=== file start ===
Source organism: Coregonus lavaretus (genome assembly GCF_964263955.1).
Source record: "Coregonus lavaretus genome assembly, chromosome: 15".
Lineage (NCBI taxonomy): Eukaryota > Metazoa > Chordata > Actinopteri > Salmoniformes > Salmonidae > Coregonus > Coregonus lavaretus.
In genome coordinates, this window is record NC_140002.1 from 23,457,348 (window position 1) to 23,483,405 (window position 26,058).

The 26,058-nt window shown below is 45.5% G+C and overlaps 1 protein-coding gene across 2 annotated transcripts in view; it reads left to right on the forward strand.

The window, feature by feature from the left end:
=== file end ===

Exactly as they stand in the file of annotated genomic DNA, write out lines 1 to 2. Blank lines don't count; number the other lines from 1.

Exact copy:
Source organism: Coregonus lavaretus (genome assembly GCF_964263955.1).
Source record: "Coregonus lavaretus genome assembly, chromosome: 15".